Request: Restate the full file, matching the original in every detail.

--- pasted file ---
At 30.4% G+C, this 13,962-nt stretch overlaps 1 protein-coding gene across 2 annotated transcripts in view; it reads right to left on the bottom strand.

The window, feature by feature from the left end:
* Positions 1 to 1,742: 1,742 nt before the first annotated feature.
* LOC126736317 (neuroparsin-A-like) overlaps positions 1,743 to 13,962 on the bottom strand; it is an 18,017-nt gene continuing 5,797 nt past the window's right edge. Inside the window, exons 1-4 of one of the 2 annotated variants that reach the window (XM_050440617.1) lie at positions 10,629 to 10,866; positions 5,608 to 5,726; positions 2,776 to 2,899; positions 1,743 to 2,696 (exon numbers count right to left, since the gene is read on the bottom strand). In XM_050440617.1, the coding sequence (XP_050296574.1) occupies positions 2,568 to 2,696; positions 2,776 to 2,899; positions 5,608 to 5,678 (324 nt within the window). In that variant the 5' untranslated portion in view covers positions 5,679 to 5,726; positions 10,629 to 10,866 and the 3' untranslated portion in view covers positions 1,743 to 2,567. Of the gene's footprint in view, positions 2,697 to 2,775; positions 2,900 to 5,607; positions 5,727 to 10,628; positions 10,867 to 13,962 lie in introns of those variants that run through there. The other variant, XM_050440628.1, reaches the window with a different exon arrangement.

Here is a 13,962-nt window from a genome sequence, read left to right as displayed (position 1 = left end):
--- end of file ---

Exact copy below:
At 30.4% G+C, this 13,962-nt stretch overlaps 1 protein-coding gene across 2 annotated transcripts in view; it reads right to left on the bottom strand.

The window, feature by feature from the left end:
* Positions 1 to 1,742: 1,742 nt before the first annotated feature.
* LOC126736317 (neuroparsin-A-like) overlaps positions 1,743 to 13,962 on the bottom strand; it is an 18,017-nt gene continuing 5,797 nt past the window's right edge. Inside the window, exons 1-4 of one of the 2 annotated variants that reach the window (XM_050440617.1) lie at positions 10,629 to 10,866; positions 5,608 to 5,726; positions 2,776 to 2,899; positions 1,743 to 2,696 (exon numbers count right to left, since the gene is read on the bottom strand). In XM_050440617.1, the coding sequence (XP_050296574.1) occupies positions 2,568 to 2,696; positions 2,776 to 2,899; positions 5,608 to 5,678 (324 nt within the window). In that variant the 5' untranslated portion in view covers positions 5,679 to 5,726; positions 10,629 to 10,866 and the 3' untranslated portion in view covers positions 1,743 to 2,567. Of the gene's footprint in view, positions 2,697 to 2,775; positions 2,900 to 5,607; positions 5,727 to 10,628; positions 10,867 to 13,962 lie in introns of those variants that run through there. The other variant, XM_050440628.1, reaches the window with a different exon arrangement.

Here is a 13,962-nt window from a genome sequence, read left to right as displayed (position 1 = left end):